Scientific Inquiry Among the Preschool Set

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When engaged in what looks like child's play, preschoolers are actually behaving like scientists, according to a new report in the journal Science: forming hypotheses, running experiments, calculating probabilities and deciphering causal relationships about the world.

The report's author, Alison Gopnik, a psychologist at the University of California, Berkeley, says she based it on more than 10 years' worth of research and studies, including some of her own.

In one study, for example, an experimenter performed five different sequences of three actions each, as a 4-year-old looked on. The sequences would either activate a toy or fail to activate it.

When the children were given the toy, they often performed only the actions required to activate it. They were able to eliminate the unnecessary actions by observation.

Other studies have found that when children are simply taught, they don't explore and test multiple hypotheses, Dr. Gopnik said, adding:

"There's a lot of pressure from parents and policy makers to make preschools more and more like schools. This research suggests the opposite."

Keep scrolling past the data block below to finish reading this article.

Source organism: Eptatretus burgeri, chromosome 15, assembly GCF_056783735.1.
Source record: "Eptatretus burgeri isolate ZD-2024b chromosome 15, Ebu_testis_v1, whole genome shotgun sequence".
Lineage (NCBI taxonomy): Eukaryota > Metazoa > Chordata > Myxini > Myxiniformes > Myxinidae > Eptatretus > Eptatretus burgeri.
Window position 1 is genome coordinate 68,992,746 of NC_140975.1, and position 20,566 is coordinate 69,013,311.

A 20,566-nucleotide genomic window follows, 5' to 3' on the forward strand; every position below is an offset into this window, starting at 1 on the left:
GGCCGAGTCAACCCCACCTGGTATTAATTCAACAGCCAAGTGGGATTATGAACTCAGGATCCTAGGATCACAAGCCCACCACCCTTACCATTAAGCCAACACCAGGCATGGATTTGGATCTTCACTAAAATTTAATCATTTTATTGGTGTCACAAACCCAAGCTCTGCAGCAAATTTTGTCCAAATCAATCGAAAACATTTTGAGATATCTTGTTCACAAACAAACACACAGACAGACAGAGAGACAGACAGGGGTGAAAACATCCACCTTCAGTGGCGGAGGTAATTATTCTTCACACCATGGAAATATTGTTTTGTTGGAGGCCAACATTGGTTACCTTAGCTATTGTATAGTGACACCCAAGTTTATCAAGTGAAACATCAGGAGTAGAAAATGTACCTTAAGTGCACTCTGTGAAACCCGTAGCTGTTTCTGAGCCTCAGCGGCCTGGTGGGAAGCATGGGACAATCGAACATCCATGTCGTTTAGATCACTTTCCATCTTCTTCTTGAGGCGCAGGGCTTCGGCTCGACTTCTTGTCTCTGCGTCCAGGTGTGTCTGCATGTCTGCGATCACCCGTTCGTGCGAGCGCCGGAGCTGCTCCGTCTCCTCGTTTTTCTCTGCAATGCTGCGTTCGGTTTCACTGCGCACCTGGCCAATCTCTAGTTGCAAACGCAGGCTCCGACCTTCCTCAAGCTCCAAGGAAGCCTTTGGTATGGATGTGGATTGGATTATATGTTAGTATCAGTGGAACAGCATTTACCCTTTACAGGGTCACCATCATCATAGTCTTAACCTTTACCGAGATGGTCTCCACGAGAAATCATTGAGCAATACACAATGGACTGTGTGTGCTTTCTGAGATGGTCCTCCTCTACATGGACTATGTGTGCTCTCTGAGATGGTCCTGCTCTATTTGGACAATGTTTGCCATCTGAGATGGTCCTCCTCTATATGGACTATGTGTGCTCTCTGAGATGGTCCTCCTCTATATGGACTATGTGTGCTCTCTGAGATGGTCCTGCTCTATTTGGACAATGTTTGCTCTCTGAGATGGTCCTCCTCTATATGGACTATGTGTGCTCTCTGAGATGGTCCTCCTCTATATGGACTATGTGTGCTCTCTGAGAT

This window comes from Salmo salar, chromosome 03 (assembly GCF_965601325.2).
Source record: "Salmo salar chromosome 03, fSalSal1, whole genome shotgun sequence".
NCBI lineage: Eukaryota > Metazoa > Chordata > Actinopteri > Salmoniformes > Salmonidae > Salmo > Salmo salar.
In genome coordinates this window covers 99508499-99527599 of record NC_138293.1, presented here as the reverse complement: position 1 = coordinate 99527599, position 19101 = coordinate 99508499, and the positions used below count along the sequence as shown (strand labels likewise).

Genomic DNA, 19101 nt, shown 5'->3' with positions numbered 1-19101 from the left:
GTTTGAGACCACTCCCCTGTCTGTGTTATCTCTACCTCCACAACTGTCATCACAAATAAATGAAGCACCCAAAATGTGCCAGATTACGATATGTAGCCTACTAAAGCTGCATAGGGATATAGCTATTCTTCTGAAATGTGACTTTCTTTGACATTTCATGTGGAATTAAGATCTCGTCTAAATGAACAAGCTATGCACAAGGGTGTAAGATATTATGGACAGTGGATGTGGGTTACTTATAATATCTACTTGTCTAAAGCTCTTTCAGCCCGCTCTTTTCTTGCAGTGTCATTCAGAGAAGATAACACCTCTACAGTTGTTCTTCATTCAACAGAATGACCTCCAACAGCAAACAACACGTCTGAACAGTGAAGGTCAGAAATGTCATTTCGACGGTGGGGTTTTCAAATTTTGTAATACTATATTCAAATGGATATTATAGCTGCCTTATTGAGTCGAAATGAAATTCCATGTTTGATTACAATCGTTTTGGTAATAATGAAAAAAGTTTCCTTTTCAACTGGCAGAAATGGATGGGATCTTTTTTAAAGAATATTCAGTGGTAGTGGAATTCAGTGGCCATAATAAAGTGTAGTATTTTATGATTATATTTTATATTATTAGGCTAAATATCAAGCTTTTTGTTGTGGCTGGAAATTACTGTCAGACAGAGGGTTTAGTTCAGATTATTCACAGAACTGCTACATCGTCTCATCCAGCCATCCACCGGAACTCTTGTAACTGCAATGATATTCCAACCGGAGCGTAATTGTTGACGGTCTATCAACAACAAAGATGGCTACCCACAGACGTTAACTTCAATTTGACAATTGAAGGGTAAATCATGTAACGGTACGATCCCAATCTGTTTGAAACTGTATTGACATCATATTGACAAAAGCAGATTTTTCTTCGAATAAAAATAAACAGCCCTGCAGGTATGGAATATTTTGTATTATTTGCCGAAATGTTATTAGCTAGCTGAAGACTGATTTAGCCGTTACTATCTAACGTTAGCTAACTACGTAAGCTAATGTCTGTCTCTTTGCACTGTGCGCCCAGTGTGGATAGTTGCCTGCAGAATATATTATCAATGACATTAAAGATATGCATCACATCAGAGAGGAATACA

In another study, an experimenter held a toy that had four tubes. Each tube did something different -- for instance, one lit up and one made a squeaking sound.

In one case, the experimenter accidentally made the toy squeak by bumping into it and then left the room. The children experimented with the toy and figured out the three other features.

But when the experimenter made the toy squeak on purpose and then handed it to a child, he or she simply repeated what the experimenter did and never explored the toy's other features.

"If we want to have great scientists, letting preschoolers explore, play and do pretend play exercises the capacities for doing science," Dr. Gopnik said. "Not so much the flash cards and the Baby Einstein videos."

science

This article originally appeared in The New York Times.


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